Bettina lies unconscious on the subway tracks. Hanno, Stasi agent and her former lover, is gaining fast on the fugitives. Will she and Thomas make it out alive? Will Hanno shoot them before the next train thunders through?
Berlin, 1989. The Soviet empire is close to financial collapse. The East German public is rioting. The Party is falling apart and the dreaded Stasi is working corruptly to secure its leaders' futures. In Dresden KGB agent Vladimir Putin sets out to exploit this for his own benefit.
West Berlin economics student and small time currency blackmarketeer Thomas Wundart has been trapped into spying for the feared East German security organisation, the Stasi. His target is his oldest and best friend, Stephan, now important in West German finance as personal assistant to the head of Deutsche Bank and key to critical financial information the Stasi wants.
Thomas's Stasi manager is Bettina - beautiful, intelligent, strong-minded and feisty - and Thomas's emotions swing wildly between his growing infatuation with her and his fury at her icy control. He senses she's attracted to him but loyalty to her country come first.
After the Berlin Wall opens in November Colonel Dieter, a high ranking Stasi officer recognised for his integrity and loyalty to East Germany, sends Bettina and Thomas on a highly secret and very dangerous mission to Dresden and the Stasi HQ where they discover financial fraud, blackmail and murder. They learn also of a mysterious Frankfurt-based organisation with Stasi links, Phoenix Securities, which looks to benefit hugely from currency manipulation on unification.
Recalled urgently to Berlin with hard evidence of Stasi corruption at the highest levels they find tragedy. Realising the serious danger they're now in they hide away in a secret East Berlin flat before making a perilous run for it, desperately fleeing for their lives towards the West.
This is a taut, urgent, fast-paced thriller set in a totalitarian state in the very recent past. It cleverly mixes real events and real people with an imaginative telling of a gripping tale about financial fraud, chicanery and dodgy politics, hard to put down. The story involves greed, totalitarian brutality, murder and betrayal, love and integrity, Western arrogance and ignorance, and also a fierce commitment to justice. The characters are rounded and real and grow and develop as the story unfolds. Does crime pay? Will Bettina and Thomas both escape? Will the financial mastermind behind Phoenix make a killing? And what about Hanno and Putin? Because it's all there, waiting for you to find out, best get a copy of the book now before the price rises!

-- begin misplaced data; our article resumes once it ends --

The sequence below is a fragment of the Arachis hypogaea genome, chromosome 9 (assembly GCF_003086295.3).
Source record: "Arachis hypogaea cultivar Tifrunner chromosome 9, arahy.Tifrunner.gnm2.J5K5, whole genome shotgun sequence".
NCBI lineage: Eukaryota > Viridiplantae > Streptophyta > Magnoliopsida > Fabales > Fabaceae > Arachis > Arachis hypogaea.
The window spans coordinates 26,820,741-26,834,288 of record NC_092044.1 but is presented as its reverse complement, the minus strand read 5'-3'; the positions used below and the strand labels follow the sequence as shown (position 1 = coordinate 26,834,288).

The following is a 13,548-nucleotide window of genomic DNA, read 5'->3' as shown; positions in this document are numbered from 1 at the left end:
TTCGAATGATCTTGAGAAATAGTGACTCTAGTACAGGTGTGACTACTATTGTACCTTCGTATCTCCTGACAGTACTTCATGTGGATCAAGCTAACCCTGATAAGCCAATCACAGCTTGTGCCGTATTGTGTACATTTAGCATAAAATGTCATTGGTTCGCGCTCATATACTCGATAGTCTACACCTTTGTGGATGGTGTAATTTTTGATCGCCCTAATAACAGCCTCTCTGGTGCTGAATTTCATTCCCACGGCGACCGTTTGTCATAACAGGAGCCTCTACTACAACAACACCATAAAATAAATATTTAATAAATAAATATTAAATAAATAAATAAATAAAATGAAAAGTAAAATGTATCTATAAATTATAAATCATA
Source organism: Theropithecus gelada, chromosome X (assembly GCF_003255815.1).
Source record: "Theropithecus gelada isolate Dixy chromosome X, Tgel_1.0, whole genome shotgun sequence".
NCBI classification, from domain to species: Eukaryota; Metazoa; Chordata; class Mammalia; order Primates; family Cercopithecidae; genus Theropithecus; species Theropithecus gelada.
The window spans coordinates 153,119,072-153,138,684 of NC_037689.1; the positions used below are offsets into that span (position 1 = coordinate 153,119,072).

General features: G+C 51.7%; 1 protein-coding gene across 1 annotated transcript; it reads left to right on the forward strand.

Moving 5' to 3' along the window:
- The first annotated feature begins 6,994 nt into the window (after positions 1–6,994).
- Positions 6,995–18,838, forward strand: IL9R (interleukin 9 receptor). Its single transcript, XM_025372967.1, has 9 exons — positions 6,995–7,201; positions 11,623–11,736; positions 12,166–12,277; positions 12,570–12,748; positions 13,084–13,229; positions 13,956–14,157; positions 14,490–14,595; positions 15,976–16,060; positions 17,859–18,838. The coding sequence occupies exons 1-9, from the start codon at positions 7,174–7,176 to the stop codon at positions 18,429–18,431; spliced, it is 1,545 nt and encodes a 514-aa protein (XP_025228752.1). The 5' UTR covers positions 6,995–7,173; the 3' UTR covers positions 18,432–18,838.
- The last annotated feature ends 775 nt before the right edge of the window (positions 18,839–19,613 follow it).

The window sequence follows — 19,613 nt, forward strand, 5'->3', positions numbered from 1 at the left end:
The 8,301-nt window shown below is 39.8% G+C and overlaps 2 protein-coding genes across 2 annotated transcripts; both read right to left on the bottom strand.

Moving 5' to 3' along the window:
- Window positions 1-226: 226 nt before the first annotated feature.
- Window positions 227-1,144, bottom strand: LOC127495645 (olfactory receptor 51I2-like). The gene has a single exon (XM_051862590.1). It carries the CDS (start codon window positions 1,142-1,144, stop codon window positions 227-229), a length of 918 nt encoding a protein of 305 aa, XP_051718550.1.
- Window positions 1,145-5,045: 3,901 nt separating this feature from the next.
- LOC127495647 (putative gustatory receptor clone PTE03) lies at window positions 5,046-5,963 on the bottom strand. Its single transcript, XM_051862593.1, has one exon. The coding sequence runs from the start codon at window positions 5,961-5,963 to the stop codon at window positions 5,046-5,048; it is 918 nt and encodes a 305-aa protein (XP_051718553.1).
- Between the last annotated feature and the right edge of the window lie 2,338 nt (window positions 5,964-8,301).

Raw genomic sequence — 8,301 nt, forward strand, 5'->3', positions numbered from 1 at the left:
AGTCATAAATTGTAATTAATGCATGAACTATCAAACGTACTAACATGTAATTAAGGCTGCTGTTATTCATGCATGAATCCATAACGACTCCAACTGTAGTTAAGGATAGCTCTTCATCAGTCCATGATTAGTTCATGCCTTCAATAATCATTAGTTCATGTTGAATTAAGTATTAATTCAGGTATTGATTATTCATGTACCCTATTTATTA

Most Helpful Customer Reviews
In the end, this book proved to be a very entertaining story with a twist at the end that I should have suspected but didn’t see coming. However, getting to the end was a challenge and to my mind, started so slowly that I repeatedly laid the book down determined not to waste time with it. However, I came back to it and pushed on determined, I suppose, to see what the fate of the poor souls determined to flee East Berlin through a cave might be. What I eventually found was a tale of corruption at the highest levels in which senior officials plot to enrich themselves in the economic confusion left over from the reunification of Germany. Thomas and Bettina, the main characters, are caught up in events beyond their control. Furthermore, the events that occur will challenge their loyalty to others…Bettina torn between her loyalty to her Stasi boss and her loyalty to the leaders of her country, and Thomas’s loyalty to his friend, Stephan, upon whom he is forced to spy by Bettina’s boss. At stake is a conspiracy based on the exchange rates between West German and East German currencies at the time of reunification to make millions of Deutsche Marks at the expense of the East German people. The plot is excellent, but depends upon complicated politics and currency principles that many readers will either not understand or be willing to muddle through. The story may better be told with less focus on the economics and politics and more focus on the characters and story line; unless, as in most historic fiction, the author’s real purpose is to educate readers to factors underlying the reunification of Germany rather than to merely tell the story. If that’s the case, I feel the history lesson will be missed by many readers. The Helsinki Pact is generally well written, but the latter parts of the book contain numerous typographical errors. They are not fatal flaws but do catch attention when encountered. Historic fiction buffs, those who like stories of political upheaval, stories of spies and tales of people caught in webs of intrigue created by the conspiracies of others, should love The Helsinki Pact. The first half required patience, but eventually the book earned 4-Stars.